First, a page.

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Getting your IRC Certificate

When we first got the boat the issue of handicap certificates was not a priority. There were no immediate plans to race, and no crew to race with! However time marched on and the first event was soon imminent.

Thinking that we would race in the CYCA classes, we got an updated certificate. Thankfully the CYCA had us on the database, and it was just a a case of updating the owner details. However shortly before the event we realised that we would in fact be in the IRC classes.

The process for obtaining an IRC handicap looks daunting, but if you dig a little deeper it can be tackled step by step. Phone or write to the RORC for an application form, or even better get it online. It is now a fairly sophisticated Excel spreadsheet which automatically checks the data inputted. You shold allow plenty of time for the application to be processed as they get very busy. Applications can take as long as 3 or 4 weeks during January - August. They were very good with us, and turned the application round very quickly.

It is in your interests to make sure the information is as accurate as possible. The RORC have standard hull data for some designs, but they still need the rig and sail measurements from you. If they are not completed they will normally ask you to supply them, which delays your application, or will use 'worst case' sistership measurements. The exceptions are recognised one designs such as a J24, Contessa 32, etc. for which they have full standard data. There is a simplified application form which you can use if you have one of the standard designs.

If you already have a certificate you can get most of the information from that. The only information it is not possible to get from an IMS certificate are the overhang measurements (for LWP) and the headsail luff length (LL).

If you haven't had a certificate for a while, the procedure for getting an uptodate one depends on what design the boat is, whether you are a new owner of the boat, and when the last certificate was. If the last rating was some time ago they we may ask you to fill in a new application form to make sure they have all the relevant information. If you call the Rating Office, or write to them with details of the boat they will let you know what they require.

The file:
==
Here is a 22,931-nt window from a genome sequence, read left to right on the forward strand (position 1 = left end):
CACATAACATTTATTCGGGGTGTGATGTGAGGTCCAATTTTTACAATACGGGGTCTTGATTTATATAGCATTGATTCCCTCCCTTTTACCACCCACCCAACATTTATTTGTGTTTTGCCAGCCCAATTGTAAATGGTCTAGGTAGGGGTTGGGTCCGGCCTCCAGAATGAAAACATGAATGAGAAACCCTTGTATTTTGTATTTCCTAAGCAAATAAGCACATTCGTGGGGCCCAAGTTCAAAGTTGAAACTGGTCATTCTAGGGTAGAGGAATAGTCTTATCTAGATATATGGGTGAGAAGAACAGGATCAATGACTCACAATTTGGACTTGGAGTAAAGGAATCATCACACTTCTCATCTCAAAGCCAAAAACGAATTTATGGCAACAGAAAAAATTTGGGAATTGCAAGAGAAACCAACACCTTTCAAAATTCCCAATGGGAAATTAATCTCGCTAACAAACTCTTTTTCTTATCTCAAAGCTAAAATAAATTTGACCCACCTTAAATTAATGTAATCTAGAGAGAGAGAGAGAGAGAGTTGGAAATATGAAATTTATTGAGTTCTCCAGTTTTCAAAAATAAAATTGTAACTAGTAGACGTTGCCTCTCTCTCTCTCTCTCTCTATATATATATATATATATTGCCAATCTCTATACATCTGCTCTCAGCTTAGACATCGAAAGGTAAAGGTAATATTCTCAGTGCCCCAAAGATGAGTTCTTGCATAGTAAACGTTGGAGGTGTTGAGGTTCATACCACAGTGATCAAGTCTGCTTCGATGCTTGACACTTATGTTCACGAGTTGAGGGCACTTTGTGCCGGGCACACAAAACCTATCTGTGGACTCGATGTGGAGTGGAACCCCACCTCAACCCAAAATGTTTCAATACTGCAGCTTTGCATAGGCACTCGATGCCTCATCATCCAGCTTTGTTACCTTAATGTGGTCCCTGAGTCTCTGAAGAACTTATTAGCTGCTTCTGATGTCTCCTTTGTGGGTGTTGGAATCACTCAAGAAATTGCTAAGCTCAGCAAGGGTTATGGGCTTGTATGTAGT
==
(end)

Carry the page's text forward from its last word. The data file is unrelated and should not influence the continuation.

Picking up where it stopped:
If you have bought a boat which has a current rating the IRC certificate is invalidated by change of ownership, so you need to ask for a re-registration form.

The IRC Rules state that rated yachts must have an approved sail number. You can either get a number from the RYA (free to RYA members), from the RORC or from the Clyde Yacht Clubs Association. The only difference will be the suffix letter. Each makes a charge to issue a sail number.

If you think your rating is too high you should write to the Rating Office explaining why you think it is too high. Support your claim with relevant race results and other evidence, and they can then investigate the matter properly. A rating is only as accurate as the rated data, so check that you are sure all the measurements and information on the certificate are correct.

If you think that a competitor's rating is too low you can buy a copy of their certificate. The Rating Office will try and keep out of these issues and will usually suggest you discuss any discrepancies direct with the owner. Alternatively you can protest the rating.

IRC is a 'live' rule. Which means that the maths behind the calculation of TCC are continually adjusted on an annual basis to reflect changes in design and sailing practices. There is no guarantee therefore that a yacht's TCC will remain the same from one year to the next and TCC's may go up or down.

Standard rated data for well known series produced designs is continually reviewed and the annual rationalisation of data may have led to some alteration in your yacht's rated data and TCC.

The RORC will not accept measurements over the telephone. You need to put any information in writing to them and they keep a full record in your yacht's file. We had an old IRC certificate which we managed to get after a few calls to the Rating Office. However rather than lift all of the measurements off the old certificate we re-measured. Where we couldn't measure we took the measurements from the certificate.

The form is a mass of letters and codes, and takes a bit to get to grips with, but the Measurement Diagrams were invaluable. Download and print the whole lot, and take them with you. Don't rely on your memory tell you what 'yy' stands for!

When we submitted the form we got a call from the Rating Office querying some of the measurements. They decided to go with the old certificate numbers as they had been done by an RORC approved measurer.

While you can submit your own measurements, deliberately supplying false data is of course cheating. And other competitors are going to start to show an interest if you start winning!

The crew number shown on your certificate is a calculated figure and cannot be altered. It has no effect on the TCC. This figure is meant as guidance for race committees who wish to apply a crew limit. An age allowance is also automatically applied after the boat is 3 years old.

Rating Office
Excel Application Form
IRC Measurement Diagrams

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